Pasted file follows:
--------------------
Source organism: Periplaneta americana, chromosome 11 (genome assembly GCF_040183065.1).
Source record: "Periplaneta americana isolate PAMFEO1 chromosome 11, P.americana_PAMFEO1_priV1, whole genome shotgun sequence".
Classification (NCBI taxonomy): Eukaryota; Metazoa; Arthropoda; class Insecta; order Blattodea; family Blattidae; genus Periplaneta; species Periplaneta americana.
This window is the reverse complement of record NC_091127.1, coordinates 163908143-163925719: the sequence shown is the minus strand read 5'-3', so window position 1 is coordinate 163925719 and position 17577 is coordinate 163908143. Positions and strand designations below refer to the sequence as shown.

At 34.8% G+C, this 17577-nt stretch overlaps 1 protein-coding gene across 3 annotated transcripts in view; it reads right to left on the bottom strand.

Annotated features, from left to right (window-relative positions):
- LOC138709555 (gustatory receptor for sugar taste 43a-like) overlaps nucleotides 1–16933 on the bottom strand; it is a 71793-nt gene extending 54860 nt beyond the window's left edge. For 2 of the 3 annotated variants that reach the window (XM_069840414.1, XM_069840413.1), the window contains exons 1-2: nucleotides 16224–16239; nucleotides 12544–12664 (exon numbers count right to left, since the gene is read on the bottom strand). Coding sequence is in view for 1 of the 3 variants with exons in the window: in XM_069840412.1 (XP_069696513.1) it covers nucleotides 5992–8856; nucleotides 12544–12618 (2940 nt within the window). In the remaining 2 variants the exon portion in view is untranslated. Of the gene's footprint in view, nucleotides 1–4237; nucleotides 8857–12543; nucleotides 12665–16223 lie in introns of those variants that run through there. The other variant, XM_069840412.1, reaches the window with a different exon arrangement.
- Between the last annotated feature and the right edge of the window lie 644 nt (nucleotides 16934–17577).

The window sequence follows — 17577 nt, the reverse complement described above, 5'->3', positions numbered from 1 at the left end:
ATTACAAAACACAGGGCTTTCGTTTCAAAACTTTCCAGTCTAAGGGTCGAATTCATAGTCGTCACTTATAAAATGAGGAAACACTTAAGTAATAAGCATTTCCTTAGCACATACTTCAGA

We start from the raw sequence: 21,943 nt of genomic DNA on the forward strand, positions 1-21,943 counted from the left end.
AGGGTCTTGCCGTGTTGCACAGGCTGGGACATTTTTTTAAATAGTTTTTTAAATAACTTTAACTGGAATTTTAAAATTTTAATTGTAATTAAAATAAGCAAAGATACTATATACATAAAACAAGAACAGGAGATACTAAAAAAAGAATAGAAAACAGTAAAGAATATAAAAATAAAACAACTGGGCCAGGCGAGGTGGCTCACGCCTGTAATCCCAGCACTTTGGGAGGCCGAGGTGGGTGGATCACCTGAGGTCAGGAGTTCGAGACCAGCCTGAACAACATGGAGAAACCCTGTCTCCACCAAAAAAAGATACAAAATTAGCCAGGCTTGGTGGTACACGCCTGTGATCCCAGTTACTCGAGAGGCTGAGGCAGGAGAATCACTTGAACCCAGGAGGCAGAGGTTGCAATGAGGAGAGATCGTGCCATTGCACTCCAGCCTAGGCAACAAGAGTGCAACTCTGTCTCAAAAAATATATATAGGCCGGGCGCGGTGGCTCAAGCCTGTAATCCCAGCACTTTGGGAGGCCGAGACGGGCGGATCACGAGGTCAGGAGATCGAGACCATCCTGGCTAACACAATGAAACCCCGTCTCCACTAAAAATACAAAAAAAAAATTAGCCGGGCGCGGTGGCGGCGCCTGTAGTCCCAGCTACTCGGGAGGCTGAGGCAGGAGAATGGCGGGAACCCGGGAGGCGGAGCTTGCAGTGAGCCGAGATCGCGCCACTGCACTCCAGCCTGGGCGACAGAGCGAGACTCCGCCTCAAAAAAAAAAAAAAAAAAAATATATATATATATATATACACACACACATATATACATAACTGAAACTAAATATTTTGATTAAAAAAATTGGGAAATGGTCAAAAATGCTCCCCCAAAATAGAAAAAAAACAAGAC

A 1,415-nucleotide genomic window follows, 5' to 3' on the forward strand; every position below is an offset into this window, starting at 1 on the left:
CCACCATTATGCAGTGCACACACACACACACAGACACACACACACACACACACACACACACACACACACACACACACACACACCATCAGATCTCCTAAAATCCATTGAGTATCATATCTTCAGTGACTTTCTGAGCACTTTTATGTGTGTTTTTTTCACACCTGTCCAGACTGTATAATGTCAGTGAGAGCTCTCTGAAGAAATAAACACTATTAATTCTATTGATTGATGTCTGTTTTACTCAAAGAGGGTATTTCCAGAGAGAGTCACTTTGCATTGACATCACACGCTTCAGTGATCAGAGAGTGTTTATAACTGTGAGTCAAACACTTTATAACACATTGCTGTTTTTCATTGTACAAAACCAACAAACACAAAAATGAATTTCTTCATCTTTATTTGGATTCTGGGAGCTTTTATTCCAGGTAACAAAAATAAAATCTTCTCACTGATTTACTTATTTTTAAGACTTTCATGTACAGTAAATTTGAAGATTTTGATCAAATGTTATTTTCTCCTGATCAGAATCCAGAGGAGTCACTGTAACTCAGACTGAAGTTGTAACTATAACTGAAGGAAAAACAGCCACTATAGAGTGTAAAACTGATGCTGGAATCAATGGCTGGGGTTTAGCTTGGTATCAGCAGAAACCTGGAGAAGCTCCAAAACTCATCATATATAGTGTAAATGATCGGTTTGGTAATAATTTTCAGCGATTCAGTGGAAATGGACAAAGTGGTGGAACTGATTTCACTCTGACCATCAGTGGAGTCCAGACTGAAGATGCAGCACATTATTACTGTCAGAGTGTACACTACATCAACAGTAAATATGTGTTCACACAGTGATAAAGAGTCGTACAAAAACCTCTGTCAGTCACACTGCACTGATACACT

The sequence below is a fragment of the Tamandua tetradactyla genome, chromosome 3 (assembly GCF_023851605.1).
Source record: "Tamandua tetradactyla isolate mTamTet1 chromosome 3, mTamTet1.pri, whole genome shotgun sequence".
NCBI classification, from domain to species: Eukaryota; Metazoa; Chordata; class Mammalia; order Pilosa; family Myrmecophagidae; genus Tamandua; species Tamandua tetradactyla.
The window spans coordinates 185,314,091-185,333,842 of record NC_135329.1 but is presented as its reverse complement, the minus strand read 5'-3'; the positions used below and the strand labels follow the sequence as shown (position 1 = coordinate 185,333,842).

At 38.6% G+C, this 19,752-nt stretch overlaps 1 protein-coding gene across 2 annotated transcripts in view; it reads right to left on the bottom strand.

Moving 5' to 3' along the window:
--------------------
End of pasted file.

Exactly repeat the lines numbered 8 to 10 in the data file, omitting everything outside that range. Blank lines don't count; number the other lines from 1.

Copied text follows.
- Between the last annotated feature and the right edge of the window lie 644 nt (nucleotides 16934–17577).

The window sequence follows — 17577 nt, the reverse complement described above, 5'->3', positions numbered from 1 at the left end:
ATTACAAAACACAGGGCTTTCGTTTCAAAACTTTCCAGTCTAAGGGTCGAATTCATAGTCGTCACTTATAAAATGAGGAAACACTTAAGTAATAAGCATTTCCTTAGCACATACTTCAGA